On June 7 he had executed one William B. Mumford, who had torn down a United States flag placed by Admiral Farragut on the United States Mint in New Orleans; for this execution, he was denounced (December 1862) by Confederate President Jefferson Davis in General Order 111 as a felon deserving capital punishment, who if captured should be reserved for execution.

In November 1863, Butler commanded the Department of Virginia and North Carolina, and, in May 1864, the forces under his command were designated the Army of the James. He was ordered to attack in the direction of Petersburg from the east, destroying the rail links supplying Richmond and distracting Robert E. Lee, in conjunction with attacks from the north by Ulysses S. Grant. Grant had little use for Butler's military skills, but Butler had strong political connections that kept him in positions beyond his competence. Rather than striking immediately at Petersburg as ordered, Butler's offensive bogged down east of Richmond in the area called the Bermuda Hundred, immobilized by the greatly inferior force of Confederate General P.G.T. Beauregard, and he was unable to accomplish any of his assigned objectives. But it was his mismanagement of the expedition against Fort Fisher, North Carolina, that finally led to his recall by General Grant in December. He resigned his commission on November 30, 1865.

Postbellum political career

Butler was a Republican Member of the U.S. House of Representatives from 1867 to 1875 and again in 1877 to 1879. Despite his pre-war allegiance as a Democrat, in Congress he was conspicuous as a Radical Republican in Reconstruction legislation, and wrote the 1871 Ku Klux Klan Act. Along with Republican Senator Charles Sumner, he proposed the Civil Rights Act of 1875, a seminal and far-reaching law banning racial discrimination in public accommodations. The law was declared unconstitutional, and racial minorities in the United States would have to wait nearly a century before the Civil Rights Act of 1964 would revive, and expand, the provisions of the law Butler backed.

Butler was one of the managers selected by the House to conduct the unsuccessful trial of impeachment, before the Senate, of President Johnson, opening the case and taking the most prominent part.

He exercised a marked influence over President Grant and was regarded as his spokesman in the House. He was one of the foremost advocates of the payment in greenbacks of the government bonds. During his time in the House, he served as chairman of the Committee on Revision of the Laws in the 42nd Congress and the Committee on the Judiciary in the 43rd Congress.

In 1872, Butler was among the several high-profile investors who were deceived by Philip Arnold in a famous diamond and gemstone hoax.

Butler ran unsuccessfully for governor of Massachusetts as an independent in 1878, and also, in 1879, when he ran on the Democratic and Greenback tickets, but, in 1882, he was elected by the Democrats, who won no other state offices. From 1883 to 1884, he was Governor of Massachusetts. As presidential nominee of the Greenback and Anti-Monopoly parties, he polled 175,370 votes in the presidential election of 1884. He had bitterly opposed the nomination by the Democratic party of Grover Cleveland and tried to defeat him by throwing his own votes in Massachusetts and New York to the Republican candidate, James G. Blaine.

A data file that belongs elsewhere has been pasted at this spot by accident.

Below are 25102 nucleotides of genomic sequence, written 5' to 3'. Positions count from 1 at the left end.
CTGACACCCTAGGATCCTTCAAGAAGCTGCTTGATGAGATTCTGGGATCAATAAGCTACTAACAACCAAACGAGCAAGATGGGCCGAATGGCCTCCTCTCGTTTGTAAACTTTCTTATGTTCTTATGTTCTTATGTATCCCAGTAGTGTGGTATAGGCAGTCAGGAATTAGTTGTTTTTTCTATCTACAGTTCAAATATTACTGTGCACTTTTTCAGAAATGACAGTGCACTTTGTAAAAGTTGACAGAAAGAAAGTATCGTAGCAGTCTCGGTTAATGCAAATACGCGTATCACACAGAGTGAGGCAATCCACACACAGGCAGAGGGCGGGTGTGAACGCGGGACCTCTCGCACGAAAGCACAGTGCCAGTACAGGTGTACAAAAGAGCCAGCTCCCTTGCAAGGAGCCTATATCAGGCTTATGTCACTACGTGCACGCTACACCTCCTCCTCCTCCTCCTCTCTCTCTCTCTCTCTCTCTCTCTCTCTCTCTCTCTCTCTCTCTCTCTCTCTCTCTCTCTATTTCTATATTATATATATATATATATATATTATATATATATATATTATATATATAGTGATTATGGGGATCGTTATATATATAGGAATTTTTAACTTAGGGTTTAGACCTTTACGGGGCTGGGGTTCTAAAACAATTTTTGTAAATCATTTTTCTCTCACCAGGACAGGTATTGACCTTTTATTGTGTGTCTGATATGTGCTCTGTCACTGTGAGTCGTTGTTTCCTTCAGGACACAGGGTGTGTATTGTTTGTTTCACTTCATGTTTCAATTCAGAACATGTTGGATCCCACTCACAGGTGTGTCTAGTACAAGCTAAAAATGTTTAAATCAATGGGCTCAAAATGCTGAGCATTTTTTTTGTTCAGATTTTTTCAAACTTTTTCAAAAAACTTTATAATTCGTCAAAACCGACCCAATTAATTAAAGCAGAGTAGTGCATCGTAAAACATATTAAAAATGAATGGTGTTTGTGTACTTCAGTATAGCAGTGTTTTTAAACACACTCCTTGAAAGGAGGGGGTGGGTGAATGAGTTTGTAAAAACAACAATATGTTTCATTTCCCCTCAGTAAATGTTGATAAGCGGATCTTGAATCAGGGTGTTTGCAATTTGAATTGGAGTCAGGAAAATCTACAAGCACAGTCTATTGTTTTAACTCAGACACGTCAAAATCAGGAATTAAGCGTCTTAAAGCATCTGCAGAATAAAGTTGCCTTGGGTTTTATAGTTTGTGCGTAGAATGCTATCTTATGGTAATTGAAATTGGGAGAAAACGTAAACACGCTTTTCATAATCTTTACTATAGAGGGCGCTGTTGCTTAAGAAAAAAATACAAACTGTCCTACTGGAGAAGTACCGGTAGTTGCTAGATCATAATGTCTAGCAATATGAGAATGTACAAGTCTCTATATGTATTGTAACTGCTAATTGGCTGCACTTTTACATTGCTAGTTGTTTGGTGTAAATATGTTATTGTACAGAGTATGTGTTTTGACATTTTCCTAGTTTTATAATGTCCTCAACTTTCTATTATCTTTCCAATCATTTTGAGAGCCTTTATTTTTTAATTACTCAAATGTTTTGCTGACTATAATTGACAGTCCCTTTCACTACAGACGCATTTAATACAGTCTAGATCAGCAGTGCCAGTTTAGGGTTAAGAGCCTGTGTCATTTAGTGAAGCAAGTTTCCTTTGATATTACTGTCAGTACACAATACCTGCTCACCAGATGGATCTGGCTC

Butler's income as a lawyer was estimated at $100,000 per year shortly before his death. He was an able but erratic administrator, and a brilliant lawyer. As a politician, he excited bitter opposition, and was charged, apparently with justice, with corruption and venality in conniving at, and sharing, the profits of illicit trade with the Confederates carried on by his brother at New Orleans and by his brother-in-law in the Department of Virginia and North Carolina, while General Butler was in command.

Butler died while attending court in Washington, D.C.. He is buried in his wife's family plot in Hildreth Cemetery, Lowell, Massachusetts. His descendants include the famous scientist Adelbert Ames, Jr., suffragist and artist Blanche Ames Ames, Butler Ames, and George Plimpton.

ee also

*List of American Civil War generals

References

* Butler, Benjamin F., [http://books.google.com/books?id=0LIBAAAAMAAJ&dq=%22Butler%27s+Book%22&ie=ISO-8859-1 "The Autobiography and Personal Reminiscences of Major-General B. F. Butler: Butlers Book"] , A. M. Thayer & Co., 1992.
*Catton, Bruce, "The Coming Fury: The Centennial History of the Civil War, Volume 1", Doubleday, 1961, ISBN 0-641-68525-4.
* Eicher, John H., and Eicher, David J., "Civil War High Commands", Stanford University Press, 2001, ISBN 0-8047-3641-3.
* Parton, James, "Butler in New Orleans", 1863.
* Summers, Mark Wahlgren, "Rum, Romanism & Rebellion: The Making of a President, 1884", 2000.
* Trefousse, Hans L., "Ben Butler: The South Called Him Beast!", 1957.
* Warner, Ezra J., "Generals in Blue: Lives of the Union Commanders", Louisiana State University Press, 1964, ISBN 0-8071-0822-7.
*CongBio|B001174 Retrieved on 2008-02-12
*1911

External links

* [http://www.civilwar.si.edu/leaders_butler.html Story of the bust of Butler at the Smithsonian Institution]
* [http://www.t207.com/images/n124/butler.jpgImage of Benjamin Butler from "1888 Presidential Possibilities" card set]
* [http://www.archive.org/details/privateoffice01butlrich "Private and official correspondence of Gen. Benjamin F. Butler : during the period of the Civil War " Vol. I at archive.org] , [http://www.archive.org/details/privateoffice02butlrich Vol. II] , [http://www.archive.org/details/privateoffice03butlrich Vol. III] , [http://www.archive.org/details/privateoffice04butlrich Vol. IV] , [http://www.archive.org/details/privateoffice05butlrich Vol. V]